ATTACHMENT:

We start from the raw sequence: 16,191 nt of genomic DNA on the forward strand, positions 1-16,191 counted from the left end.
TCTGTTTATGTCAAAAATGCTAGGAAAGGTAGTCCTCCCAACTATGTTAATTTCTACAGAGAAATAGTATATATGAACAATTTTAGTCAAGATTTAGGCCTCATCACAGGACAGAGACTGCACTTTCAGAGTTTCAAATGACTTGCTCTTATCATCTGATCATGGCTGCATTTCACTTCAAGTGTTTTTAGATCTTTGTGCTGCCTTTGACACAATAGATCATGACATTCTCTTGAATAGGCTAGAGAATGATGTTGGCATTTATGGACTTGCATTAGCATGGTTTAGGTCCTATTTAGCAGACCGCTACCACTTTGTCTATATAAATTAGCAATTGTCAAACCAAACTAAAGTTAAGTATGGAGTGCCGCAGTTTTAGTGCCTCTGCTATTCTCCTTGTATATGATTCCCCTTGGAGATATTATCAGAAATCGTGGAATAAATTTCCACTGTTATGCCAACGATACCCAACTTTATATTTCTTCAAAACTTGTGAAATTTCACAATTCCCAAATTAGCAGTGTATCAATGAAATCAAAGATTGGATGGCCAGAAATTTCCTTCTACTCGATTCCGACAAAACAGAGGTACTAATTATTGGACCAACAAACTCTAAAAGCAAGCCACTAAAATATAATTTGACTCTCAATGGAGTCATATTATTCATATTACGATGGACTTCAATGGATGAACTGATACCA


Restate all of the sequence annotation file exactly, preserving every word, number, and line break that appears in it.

We start from the raw sequence: 16,191 nt of genomic DNA on the forward strand, positions 1-16,191 counted from the left end.
TCTGTTTATGTCAAAAATGCTAGGAAAGGTAGTCCTCCCAACTATGTTAATTTCTACAGAGAAATAGTATATATGAACAATTTTAGTCAAGATTTAGGCCTCATCACAGGACAGAGACTGCACTTTCAGAGTTTCAAATGACTTGCTCTTATCATCTGATCATGGCTGCATTTCACTTCAAGTGTTTTTAGATCTTTGTGCTGCCTTTGACACAATAGATCATGACATTCTCTTGAATAGGCTAGAGAATGATGTTGGCATTTATGGACTTGCATTAGCATGGTTTAGGTCCTATTTAGCAGACCGCTACCACTTTGTCTATATAAATTAGCAATTGTCAAACCAAACTAAAGTTAAGTATGGAGTGCCGCAGTTTTAGTGCCTCTGCTATTCTCCTTGTATATGATTCCCCTTGGAGATATTATCAGAAATCGTGGAATAAATTTCCACTGTTATGCCAACGATACCCAACTTTATATTTCTTCAAAACTTGTGAAATTTCACAATTCCCAAATTAGCAGTGTATCAATGAAATCAAAGATTGGATGGCCAGAAATTTCCTTCTACTCGATTCCGACAAAACAGAGGTACTAATTATTGGACCAACAAACTCTAAAAGCAAGCCACTAAAATATAATTTGACTCTCAATGGAGTCATATTATTCATATTACGATGGACTTCAATGGATGAACTGATACCA